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  15. NumbersGuy

    NumbersGuy Rookie

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    Yes.

    And I suspect the USTA's logic is that a match should not count if there is only one direction that players' ratings could possibly move as a result of it. And yes it makes tanking more difficult, which is a good thing.
     
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  16. schmke

    schmke Professional

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    Yep, you are right. With most of these issues, there are two sides to the coin. One just has to decide which side they want to err on. In this case, do you want to reward the lower rated player if they play great and do better than expected? Or leave open a way for higher rated players to still win easily but help keep their rating down?

    Given that most people might play just 3-8, matches a year, I've leaned towards trying to count every match to get all the data I can. But I can see how these matches between unmatched opponents could be considered meaningless, or at least less meaningful, and there shouldn't be that many played, although with folks playing up, there might be more than you think. It would just be a pity to not count them at all.
     
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  17. chatt_town

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    Why would it have not ever been included. I thought all scores counted. That's why when there were defaults I would tell the captain to put the scores in under someone else's name because I was always thinking them putting 0 and 0 scores would screw me over. Maybe they have some way of knowing it's a default and don't count that toward you but if you go out and double bagel someone in a match, I don't see why it would have not counted.


     
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  18. beernutz

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    When someone wins by default, there is no opponent entered for the winning player. It just says 'N/A Default' in tennislink so presumably the computer doesn't take those scores into account when computing someone's DNTRP.
     
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  19. schmke

    schmke Professional

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    Correct. Defaults don't count and I believe certain other incomplete matches (retirement without completing a set I believe is one, probably others) don't count too. So there is no need to worry about defaults entered in the system hurting (or helping) your rating.

    And to the earlier question of why they ever would not have counted, there was a time (up until 2012?) that USTA FAQs and other documents clearly indicated that 0 and 0 matches were not counted and most believe that to mean they were thrown out entirely. It does appear that this has changed for 2012 and going forward and they are counted when the players involved are rated close enough for the score to be meaningful.
     
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  20. Maui19

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    So when I'm paired with another 3.5 and we're playing two 4.0s, the results won't count? Sheesh, if this is true and they're throwing out double bagels, I've probably only had 5 matches that count in the last two years.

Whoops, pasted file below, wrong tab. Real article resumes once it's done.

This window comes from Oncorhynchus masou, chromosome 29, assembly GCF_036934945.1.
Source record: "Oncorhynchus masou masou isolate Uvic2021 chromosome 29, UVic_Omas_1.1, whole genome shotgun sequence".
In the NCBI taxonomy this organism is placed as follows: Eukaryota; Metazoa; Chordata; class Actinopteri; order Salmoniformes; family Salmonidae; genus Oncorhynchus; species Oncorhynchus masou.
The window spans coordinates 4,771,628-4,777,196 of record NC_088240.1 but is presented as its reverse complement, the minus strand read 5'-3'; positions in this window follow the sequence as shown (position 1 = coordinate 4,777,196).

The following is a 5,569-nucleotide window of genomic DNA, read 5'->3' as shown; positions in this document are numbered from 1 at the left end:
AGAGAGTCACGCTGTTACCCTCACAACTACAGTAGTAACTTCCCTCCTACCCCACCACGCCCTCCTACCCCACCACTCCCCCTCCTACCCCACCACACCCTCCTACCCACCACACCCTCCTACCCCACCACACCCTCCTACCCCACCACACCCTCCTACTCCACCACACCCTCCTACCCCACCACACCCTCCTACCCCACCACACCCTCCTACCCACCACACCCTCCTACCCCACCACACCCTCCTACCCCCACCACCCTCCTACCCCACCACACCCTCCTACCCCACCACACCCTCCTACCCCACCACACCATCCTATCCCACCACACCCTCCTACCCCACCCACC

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  21. schmke

    schmke Professional

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    From what NumbersGuy is reporting, yes.

    However, I'd assume it is using actual dynamic ratings and not just your NTRP level that is used.

    So if you and your partner are in the high end of the 3.5 range, say 3.4, and your opponents are even in the middle of the 4.0 range, say 3.75, the difference isn't too large and the match would count. It would only be if you were in the low end of a 3.5, say 3.1 and were playing a high end 4.0, say 3.9, that the difference would be too large and the match wouldn't count.
     
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  22. NumbersGuy

    NumbersGuy Rookie

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    That's how I would see it. The way I rationalize the USTA's non-use of matches where you're more than 0.5 apart (caution! math geeks only!) is as follows.

    If it were expected that I would beat a guy, say, 6-3, 6-3 (i.e. we're about 0.25 apart), and I played him many times with neither of us getting better or worse, then sometimes I'd win 3 and 3, sometimes 2 and 2, sometimes 4 and 4 (among many other possible outcomes of course), with an average result of 3 and 3. Now let's say I play a guy who I'm 0.5 better than. I'd be expected to win 0 and 0. Sometimes I'd win 1 and 1 or 2 and 2, but there would be no offsetting 7-0, 7-0 or 8-0, 8-0 scores to get the overall average result to 0 and 0. So my rating is virtually guaranteed to go down, and my opponent's to go up. You can argue that the matches are data points, but they're biased data, and I'd argue that biased data are worse than no data. By this logic, I expect that matches where you're exactly 0.5 apart are also disregarded.
     
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  23. schmke

    schmke Professional

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    <mathgeeks>
    By the same logic, should matches between players 0.45 apart be disregarded too? The expected score might be 6-1, 6-0, but like you say, sometimes it might be 6-2, 6-1, or even 6-3, 6-2 sometimes, but there is no 6-0, 7-0 or 7-0, 8-0 to balance it out.

    I'm not disagreeing with your logic, just trying to figure out where one would reasonably draw the line.
    </mathgeeks>
     
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  24. NumbersGuy

    NumbersGuy Rookie

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    Good point. They could choose to draw it at less than 0.50 apart. But I should think not at more than 0.50 apart where even achieving the expected result results in a change of rating.